The bookstore smells like dust and paper and ink. I remember you best in places like this, even if it’s not a place we shared together. You are still here. I pass by other books on the New Fiction shelf, but I can’t stop looking at yours. I’ve tried to avoid the physical presence of your novel for weeks because I didn’t want to see you plastered against its pages. But our old friends keep asking about you and this book and I suppose I have to read it, if only to know.
You were always a night writer, like the dark could hide you and your thoughts and your fears. Maybe that’s what writing was for you. I wonder if the nights you wrote in bed beside me are in these pages. Because on those nights, it was like you’d look through our apartment and the life we’d built there to something better.
Maybe this book is something better.
I was always in love with the idea of being in love with a writer. I wanted someone to ink me into their soul. I needed someone to immortalize me upon a page, leaving me for someone else to find someday. But we stopped sharing our words. You didn't touch my notebooks stacked on the desk. Maybe you knew the words inside them were too true. Maybe you knew the characters weren’t you, but for you. For me. For us.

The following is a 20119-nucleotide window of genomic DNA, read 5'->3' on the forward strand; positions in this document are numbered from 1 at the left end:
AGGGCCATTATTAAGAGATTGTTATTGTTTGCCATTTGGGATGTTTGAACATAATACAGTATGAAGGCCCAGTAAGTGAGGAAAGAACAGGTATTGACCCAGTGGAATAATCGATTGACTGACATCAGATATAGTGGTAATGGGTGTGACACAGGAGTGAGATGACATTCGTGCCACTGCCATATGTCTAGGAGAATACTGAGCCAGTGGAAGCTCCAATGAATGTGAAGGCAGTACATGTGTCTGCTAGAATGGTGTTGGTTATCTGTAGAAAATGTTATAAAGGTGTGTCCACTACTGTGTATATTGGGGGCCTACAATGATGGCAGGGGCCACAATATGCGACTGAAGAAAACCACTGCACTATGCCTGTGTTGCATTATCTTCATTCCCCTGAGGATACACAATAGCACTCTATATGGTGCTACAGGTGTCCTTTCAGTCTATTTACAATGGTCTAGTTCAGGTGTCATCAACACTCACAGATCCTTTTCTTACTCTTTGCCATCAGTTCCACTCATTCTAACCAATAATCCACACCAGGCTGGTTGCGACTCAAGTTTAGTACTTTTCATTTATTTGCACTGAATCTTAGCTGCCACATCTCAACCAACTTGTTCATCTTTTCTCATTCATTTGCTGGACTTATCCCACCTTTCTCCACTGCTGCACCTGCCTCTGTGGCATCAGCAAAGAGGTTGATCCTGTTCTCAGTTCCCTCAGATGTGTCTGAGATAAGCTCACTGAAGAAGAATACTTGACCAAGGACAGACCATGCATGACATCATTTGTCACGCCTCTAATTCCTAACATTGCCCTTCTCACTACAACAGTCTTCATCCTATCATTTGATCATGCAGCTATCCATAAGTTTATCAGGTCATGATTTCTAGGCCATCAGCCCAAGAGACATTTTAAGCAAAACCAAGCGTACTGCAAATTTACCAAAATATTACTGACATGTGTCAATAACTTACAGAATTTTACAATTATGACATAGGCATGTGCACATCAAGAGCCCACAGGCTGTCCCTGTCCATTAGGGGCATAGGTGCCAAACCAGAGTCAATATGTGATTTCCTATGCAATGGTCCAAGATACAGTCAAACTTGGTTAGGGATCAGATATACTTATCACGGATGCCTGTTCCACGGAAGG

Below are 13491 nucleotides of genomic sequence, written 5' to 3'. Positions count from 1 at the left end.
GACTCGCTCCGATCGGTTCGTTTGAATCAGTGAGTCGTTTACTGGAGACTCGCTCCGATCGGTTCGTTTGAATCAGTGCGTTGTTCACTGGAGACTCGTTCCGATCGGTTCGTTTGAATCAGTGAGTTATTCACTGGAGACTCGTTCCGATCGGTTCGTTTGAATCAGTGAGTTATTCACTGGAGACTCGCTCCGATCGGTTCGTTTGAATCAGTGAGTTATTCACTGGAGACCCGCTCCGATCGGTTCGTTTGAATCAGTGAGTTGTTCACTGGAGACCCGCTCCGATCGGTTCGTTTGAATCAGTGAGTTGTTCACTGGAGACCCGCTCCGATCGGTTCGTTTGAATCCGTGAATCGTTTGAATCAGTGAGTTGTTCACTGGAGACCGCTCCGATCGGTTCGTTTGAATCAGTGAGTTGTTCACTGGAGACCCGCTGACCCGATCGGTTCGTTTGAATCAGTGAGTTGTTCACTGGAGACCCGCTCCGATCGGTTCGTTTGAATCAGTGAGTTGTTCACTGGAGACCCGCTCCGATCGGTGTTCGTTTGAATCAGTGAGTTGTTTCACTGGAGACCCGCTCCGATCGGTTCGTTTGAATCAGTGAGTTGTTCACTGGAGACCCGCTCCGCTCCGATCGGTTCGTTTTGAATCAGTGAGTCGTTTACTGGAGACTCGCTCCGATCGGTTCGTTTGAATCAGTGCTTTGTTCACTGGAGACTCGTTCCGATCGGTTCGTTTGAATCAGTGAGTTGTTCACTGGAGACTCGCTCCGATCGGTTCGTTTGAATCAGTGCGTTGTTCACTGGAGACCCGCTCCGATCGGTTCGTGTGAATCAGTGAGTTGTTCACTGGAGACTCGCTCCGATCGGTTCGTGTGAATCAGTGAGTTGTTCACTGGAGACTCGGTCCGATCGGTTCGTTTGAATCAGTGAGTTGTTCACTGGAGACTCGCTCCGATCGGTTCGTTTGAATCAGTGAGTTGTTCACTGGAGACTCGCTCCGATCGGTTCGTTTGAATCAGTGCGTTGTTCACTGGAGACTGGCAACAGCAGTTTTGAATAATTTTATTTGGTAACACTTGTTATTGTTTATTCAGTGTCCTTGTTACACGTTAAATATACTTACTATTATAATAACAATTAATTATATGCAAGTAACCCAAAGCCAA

When I pick up your real book, I close my eyes like the girl on the cover. But my eyelashes aren’t covered in a golden glow. My skin is just skin and not stardust. Your name rests just below her breast: Shaw Eason. The back is covered in more names and words and it becomes it’s own constellation dedicated to your greatness.
In the darkness you will only find the bitter truth about life, love, and the demise of it all. Rust and Ruin is an electrifying debut filled with stark prose and unsettling moments of truth. Shaw Eason’s words will remind you what it’s like to fall out of love, make you rethink who you share your morning coffee with. His work redefines the realistic terms of forever. —Porter Beale, Spine Magazine.
The blurb is done by one of your writer friends I never liked. And I hate him even more after reading these lines across the back cover of your book; the font white and small and powder thin. Tracing his words feels like standing in a moment as it becomes a before.